There are four municipalities that have retained their own governments since consolidation; these are Baldwin and the three Jacksonville Beaches towns of Atlantic Beach, Neptune Beach, and Jacksonville Beach. Four of Jacksonville's neighborhoods, Avondale, Ortega, Springfield, and Riverside, have been identified as U.S. historic districts and are in the National Register of Historic Places.
|City compared to State & U.S.|
|2010 Census||Jacksonville||Duval County||Florida|
|Population, percent change, 2000 to 2010||+11.7%||+11.0%||+17.6%|
|Population density||1,100.1/sq mi||1,133.9/sq mi||350.6/sq mi|
|White or Caucasian (including White Hispanic)||59.4%||60.9%||75.0%|
|(Non-Hispanic White or Caucasian)||55.1%||56.6%||57.9%|
|Black or African-American||30.7%||29.5%||16.0%|
|Hispanic or Latino (of any race)||7.7%||7.6%||22.5%|
|Native American or Native Alaskan||0.4%||0.4%||0.4%|
|Pacific Islander or Native Hawaiian||0.1%||0.1%||0.1%|
|Two or more races (Multiracial)||2.9%||2.9%||2.5%|
|Some Other Race||5.2%||3.9%||3.6%|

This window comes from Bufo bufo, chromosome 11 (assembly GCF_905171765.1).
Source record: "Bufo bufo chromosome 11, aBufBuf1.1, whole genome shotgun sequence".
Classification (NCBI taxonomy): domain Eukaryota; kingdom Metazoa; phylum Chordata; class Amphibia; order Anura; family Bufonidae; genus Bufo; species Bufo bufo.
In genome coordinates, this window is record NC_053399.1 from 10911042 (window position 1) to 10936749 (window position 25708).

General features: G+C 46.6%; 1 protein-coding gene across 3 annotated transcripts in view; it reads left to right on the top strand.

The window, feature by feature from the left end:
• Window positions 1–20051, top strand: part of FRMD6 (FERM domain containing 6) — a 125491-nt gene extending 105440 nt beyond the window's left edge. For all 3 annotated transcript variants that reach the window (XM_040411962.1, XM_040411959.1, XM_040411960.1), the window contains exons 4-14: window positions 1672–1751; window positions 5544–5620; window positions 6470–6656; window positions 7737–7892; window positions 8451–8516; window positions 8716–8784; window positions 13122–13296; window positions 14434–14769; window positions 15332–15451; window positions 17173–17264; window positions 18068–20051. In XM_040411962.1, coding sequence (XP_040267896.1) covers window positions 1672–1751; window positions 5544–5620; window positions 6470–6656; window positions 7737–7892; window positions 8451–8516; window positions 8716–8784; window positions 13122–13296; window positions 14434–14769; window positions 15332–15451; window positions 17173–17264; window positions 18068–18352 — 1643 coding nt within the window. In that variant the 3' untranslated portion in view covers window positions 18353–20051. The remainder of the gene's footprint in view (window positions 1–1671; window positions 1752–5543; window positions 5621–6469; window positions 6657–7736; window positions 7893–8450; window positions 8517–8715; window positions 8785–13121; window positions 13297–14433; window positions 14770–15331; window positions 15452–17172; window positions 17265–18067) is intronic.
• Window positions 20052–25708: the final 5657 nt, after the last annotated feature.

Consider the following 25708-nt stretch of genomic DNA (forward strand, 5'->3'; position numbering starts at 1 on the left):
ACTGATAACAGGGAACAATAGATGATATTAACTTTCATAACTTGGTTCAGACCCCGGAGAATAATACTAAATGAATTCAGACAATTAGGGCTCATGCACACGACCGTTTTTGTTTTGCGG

|Black or African American||30.7%||29.0%||25.2%||22.3%|
|Hispanic or Latino (of any race)||7.7%||4.2%||2.6%||1.3%|
|U.S. Decennial Census
Jacksonville is the most populous city in Florida, and the twelfth most populous city in the United States. As of 2010[update], there were 821,784 people and 366,273 households in the city. Jacksonville has the country's tenth-largest Arab population, with a total population of 5,751 according to the 2000 United States Census. Jacksonville has Florida's largest Filipino American community, with 25,033 in the metropolitan area as of the 2010 Census. Much of Jacksonville's Filipino community served in or has ties to the United States Navy.
As of 2010[update], those of African ancestry accounted for 30.7% of Jacksonville's population, which includes African Americans. Out of the 30.7%, 1.8% were Subsaharan African, 1.4% were West Indian or Afro-Caribbean American (0.5% Haitian, 0.4% Jamaican, 0.1% Other or Unspecified West Indian, 0.1% Bahamian, 0.1% Barbadian), and 0.6% were Black Hispanics.
As of 2010[update], those of (non-Hispanic white) European ancestry accounted for 55.1% of Jacksonville's population. Out of the 55.1%, 10.4% were German, 10.2% Irish, 8.8% English, 3.9% Italian, 2.2% French, 2.0% Scottish, 2.0% Scotch-Irish, 1.7% Polish, 1.1% Dutch, 0.6% Russian, 0.5% Norwegian, 0.5% Swedish, 0.5% Welsh, and 0.5% were French Canadian.